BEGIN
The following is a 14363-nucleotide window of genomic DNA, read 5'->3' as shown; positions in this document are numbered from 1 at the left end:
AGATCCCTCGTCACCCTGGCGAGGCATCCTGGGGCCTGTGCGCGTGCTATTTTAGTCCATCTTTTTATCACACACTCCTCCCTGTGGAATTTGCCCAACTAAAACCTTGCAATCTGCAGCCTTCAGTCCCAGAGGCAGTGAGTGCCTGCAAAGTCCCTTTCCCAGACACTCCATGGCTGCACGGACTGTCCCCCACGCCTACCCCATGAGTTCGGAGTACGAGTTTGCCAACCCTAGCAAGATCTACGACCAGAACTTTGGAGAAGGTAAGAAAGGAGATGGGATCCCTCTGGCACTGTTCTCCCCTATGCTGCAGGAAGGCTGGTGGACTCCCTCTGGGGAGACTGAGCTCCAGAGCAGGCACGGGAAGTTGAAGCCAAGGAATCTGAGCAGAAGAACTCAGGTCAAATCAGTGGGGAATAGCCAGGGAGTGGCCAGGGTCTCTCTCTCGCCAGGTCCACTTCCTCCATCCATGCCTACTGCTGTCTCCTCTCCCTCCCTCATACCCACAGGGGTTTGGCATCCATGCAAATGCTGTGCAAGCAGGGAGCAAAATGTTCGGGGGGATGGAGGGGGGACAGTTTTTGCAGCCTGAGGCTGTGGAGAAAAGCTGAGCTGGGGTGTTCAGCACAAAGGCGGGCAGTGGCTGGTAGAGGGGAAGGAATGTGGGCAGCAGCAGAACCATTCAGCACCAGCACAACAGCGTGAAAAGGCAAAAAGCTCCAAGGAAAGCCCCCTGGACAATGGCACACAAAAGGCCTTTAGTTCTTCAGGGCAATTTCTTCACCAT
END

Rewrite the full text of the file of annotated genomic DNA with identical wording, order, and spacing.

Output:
The following is a 14363-nucleotide window of genomic DNA, read 5'->3' as shown; positions in this document are numbered from 1 at the left end:
AGATCCCTCGTCACCCTGGCGAGGCATCCTGGGGCCTGTGCGCGTGCTATTTTAGTCCATCTTTTTATCACACACTCCTCCCTGTGGAATTTGCCCAACTAAAACCTTGCAATCTGCAGCCTTCAGTCCCAGAGGCAGTGAGTGCCTGCAAAGTCCCTTTCCCAGACACTCCATGGCTGCACGGACTGTCCCCCACGCCTACCCCATGAGTTCGGAGTACGAGTTTGCCAACCCTAGCAAGATCTACGACCAGAACTTTGGAGAAGGTAAGAAAGGAGATGGGATCCCTCTGGCACTGTTCTCCCCTATGCTGCAGGAAGGCTGGTGGACTCCCTCTGGGGAGACTGAGCTCCAGAGCAGGCACGGGAAGTTGAAGCCAAGGAATCTGAGCAGAAGAACTCAGGTCAAATCAGTGGGGAATAGCCAGGGAGTGGCCAGGGTCTCTCTCTCGCCAGGTCCACTTCCTCCATCCATGCCTACTGCTGTCTCCTCTCCCTCCCTCATACCCACAGGGGTTTGGCATCCATGCAAATGCTGTGCAAGCAGGGAGCAAAATGTTCGGGGGGATGGAGGGGGGACAGTTTTTGCAGCCTGAGGCTGTGGAGAAAAGCTGAGCTGGGGTGTTCAGCACAAAGGCGGGCAGTGGCTGGTAGAGGGGAAGGAATGTGGGCAGCAGCAGAACCATTCAGCACCAGCACAACAGCGTGAAAAGGCAAAAAGCTCCAAGGAAAGCCCCCTGGACAATGGCACACAAAAGGCCTTTAGTTCTTCAGGGCAATTTCTTCACCAT